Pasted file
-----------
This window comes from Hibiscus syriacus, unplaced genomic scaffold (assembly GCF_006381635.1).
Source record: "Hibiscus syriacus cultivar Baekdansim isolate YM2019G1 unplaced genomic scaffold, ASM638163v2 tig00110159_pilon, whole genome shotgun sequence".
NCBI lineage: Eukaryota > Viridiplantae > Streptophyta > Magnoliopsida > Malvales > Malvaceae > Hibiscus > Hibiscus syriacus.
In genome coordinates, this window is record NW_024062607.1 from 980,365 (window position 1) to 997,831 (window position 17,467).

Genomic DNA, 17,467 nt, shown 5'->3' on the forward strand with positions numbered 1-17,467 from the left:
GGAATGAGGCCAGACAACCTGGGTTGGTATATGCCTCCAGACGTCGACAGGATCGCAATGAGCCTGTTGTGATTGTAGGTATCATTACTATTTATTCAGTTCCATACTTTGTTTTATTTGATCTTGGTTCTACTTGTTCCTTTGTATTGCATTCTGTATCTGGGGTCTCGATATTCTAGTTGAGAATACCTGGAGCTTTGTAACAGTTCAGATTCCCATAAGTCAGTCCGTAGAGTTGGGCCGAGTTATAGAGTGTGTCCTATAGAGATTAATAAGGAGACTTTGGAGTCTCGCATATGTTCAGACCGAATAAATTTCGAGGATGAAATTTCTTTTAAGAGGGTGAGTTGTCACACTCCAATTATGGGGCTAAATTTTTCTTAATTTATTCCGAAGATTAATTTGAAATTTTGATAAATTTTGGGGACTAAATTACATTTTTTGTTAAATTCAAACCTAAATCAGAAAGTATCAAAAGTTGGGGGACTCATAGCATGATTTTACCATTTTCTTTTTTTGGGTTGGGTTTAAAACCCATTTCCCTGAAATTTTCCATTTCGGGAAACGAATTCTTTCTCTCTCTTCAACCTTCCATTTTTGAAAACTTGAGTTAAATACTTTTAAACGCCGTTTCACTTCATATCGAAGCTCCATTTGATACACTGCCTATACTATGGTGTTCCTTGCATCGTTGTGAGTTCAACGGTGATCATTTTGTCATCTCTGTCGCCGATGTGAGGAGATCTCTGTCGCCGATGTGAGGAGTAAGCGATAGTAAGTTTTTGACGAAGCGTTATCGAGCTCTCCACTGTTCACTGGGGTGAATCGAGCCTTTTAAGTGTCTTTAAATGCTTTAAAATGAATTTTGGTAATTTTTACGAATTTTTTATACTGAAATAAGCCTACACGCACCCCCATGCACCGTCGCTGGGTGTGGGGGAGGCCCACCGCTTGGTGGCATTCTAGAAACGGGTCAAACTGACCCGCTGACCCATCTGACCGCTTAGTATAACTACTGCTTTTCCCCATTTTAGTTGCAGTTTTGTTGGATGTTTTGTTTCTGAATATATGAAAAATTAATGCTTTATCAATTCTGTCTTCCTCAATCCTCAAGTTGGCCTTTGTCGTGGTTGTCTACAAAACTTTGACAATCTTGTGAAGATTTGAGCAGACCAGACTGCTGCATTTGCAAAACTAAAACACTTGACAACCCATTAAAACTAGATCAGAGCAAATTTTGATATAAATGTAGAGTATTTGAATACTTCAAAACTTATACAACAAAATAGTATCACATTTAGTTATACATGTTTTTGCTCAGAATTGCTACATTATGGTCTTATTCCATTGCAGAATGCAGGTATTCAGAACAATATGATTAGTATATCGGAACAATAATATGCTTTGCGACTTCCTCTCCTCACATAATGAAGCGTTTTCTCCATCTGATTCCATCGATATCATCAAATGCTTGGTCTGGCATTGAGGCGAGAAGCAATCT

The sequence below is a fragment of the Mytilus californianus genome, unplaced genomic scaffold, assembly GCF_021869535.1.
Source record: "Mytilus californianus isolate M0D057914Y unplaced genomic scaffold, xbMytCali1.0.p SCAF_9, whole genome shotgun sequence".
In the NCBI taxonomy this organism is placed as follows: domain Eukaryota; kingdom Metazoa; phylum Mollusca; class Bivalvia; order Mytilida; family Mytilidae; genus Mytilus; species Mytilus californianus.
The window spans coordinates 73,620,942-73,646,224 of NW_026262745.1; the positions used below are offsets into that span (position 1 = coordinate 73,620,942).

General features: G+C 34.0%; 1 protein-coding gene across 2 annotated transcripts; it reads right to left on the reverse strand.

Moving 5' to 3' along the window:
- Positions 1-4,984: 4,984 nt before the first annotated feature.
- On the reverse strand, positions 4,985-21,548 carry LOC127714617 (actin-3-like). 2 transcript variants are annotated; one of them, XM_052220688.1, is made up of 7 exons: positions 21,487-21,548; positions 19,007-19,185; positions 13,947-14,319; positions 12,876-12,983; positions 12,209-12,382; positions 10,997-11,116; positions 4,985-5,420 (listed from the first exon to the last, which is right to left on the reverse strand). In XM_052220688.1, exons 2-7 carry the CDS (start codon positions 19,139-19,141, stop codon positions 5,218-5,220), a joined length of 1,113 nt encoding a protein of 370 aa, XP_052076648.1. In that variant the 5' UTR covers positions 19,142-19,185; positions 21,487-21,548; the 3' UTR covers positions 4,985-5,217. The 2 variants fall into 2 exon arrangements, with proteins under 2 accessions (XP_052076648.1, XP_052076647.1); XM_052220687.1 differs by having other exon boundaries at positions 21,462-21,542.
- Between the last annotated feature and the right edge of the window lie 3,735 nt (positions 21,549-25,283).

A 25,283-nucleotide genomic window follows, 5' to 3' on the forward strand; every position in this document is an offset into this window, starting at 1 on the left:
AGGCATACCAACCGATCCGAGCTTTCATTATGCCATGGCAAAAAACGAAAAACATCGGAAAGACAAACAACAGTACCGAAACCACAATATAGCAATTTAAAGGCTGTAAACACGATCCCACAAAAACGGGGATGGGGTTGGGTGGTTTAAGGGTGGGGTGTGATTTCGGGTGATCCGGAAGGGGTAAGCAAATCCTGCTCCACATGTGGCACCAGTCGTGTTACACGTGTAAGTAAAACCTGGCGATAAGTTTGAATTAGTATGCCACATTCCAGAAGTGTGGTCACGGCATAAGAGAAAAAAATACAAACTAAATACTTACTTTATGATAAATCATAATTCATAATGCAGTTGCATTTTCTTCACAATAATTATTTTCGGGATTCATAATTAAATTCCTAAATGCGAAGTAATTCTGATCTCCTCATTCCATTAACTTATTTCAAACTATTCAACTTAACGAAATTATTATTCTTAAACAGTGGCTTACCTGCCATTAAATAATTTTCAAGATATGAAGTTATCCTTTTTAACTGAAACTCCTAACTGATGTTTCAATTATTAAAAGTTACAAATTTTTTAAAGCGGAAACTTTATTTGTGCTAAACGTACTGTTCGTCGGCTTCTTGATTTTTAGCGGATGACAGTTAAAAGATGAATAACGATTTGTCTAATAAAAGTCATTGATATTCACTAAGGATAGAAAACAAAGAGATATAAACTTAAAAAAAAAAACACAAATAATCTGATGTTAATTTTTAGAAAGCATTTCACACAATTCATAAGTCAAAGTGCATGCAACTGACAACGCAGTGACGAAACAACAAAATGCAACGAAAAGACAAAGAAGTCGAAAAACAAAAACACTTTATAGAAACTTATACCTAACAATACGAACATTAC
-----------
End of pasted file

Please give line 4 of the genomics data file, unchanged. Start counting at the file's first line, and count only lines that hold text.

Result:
In genome coordinates, this window is record NW_024062607.1 from 980,365 (window position 1) to 997,831 (window position 17,467).